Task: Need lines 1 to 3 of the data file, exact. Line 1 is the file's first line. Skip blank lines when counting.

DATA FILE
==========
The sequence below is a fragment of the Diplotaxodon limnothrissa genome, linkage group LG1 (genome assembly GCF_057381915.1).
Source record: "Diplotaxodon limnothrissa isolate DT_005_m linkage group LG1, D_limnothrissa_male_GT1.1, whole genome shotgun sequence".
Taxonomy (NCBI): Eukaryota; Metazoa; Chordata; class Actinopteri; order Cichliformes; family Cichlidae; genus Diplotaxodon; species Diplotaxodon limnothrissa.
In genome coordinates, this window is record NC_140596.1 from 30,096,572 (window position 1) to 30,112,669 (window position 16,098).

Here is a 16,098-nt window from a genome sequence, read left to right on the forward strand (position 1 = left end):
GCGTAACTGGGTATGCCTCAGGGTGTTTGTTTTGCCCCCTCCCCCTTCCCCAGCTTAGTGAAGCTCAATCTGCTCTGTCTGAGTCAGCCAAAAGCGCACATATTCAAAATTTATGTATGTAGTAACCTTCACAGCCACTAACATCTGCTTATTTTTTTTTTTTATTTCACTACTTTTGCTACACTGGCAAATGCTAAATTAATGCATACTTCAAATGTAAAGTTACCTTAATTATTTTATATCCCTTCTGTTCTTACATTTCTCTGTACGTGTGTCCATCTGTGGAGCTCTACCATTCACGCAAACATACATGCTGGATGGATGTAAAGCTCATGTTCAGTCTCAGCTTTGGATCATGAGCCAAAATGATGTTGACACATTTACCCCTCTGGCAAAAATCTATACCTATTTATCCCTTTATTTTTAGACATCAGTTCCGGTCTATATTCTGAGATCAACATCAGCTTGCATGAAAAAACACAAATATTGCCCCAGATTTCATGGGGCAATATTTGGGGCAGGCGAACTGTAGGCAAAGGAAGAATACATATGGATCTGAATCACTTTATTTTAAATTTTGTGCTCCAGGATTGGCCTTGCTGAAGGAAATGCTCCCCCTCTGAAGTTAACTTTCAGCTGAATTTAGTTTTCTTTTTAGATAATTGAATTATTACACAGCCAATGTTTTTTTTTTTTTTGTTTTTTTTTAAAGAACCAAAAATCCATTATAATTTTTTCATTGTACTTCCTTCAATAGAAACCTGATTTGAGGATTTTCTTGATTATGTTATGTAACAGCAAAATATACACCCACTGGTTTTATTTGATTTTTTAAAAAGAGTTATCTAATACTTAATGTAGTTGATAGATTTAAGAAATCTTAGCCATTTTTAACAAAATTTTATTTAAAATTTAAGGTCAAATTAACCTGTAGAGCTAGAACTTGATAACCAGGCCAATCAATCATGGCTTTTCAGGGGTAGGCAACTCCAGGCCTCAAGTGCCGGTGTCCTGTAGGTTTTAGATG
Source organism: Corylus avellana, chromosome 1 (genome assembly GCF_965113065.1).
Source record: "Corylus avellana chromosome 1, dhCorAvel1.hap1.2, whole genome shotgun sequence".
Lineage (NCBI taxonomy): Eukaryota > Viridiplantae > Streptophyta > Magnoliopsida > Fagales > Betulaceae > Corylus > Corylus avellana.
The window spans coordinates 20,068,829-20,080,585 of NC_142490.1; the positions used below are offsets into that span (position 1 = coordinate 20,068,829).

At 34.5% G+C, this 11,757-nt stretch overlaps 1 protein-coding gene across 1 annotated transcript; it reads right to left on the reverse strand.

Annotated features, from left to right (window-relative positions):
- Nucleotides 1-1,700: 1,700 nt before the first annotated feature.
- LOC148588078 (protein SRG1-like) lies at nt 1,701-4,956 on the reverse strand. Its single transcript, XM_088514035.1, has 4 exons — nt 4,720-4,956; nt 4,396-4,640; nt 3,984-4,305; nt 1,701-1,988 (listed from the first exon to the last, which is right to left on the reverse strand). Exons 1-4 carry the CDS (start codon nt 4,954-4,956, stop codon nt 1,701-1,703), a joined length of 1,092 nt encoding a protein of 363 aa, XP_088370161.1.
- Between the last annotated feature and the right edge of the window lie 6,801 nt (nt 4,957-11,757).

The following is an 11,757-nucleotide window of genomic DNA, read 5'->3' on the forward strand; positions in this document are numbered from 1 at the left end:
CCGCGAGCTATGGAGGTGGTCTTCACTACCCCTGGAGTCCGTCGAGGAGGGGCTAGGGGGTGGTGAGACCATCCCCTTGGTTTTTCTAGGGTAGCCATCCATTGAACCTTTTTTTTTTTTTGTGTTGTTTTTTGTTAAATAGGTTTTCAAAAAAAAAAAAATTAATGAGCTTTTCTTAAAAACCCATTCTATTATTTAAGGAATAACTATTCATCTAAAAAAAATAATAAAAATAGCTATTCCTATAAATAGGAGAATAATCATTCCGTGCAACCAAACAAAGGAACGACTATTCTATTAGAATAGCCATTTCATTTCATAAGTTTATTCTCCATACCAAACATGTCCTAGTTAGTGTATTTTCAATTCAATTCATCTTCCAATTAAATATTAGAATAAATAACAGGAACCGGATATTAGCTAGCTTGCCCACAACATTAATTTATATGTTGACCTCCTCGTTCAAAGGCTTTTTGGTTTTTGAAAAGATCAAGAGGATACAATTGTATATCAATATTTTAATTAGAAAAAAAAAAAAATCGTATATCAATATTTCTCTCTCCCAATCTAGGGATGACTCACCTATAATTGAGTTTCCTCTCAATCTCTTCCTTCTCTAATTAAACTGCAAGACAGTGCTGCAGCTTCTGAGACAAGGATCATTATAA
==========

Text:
The sequence below is a fragment of the Diplotaxodon limnothrissa genome, linkage group LG1 (genome assembly GCF_057381915.1).
Source record: "Diplotaxodon limnothrissa isolate DT_005_m linkage group LG1, D_limnothrissa_male_GT1.1, whole genome shotgun sequence".
Taxonomy (NCBI): Eukaryota; Metazoa; Chordata; class Actinopteri; order Cichliformes; family Cichlidae; genus Diplotaxodon; species Diplotaxodon limnothrissa.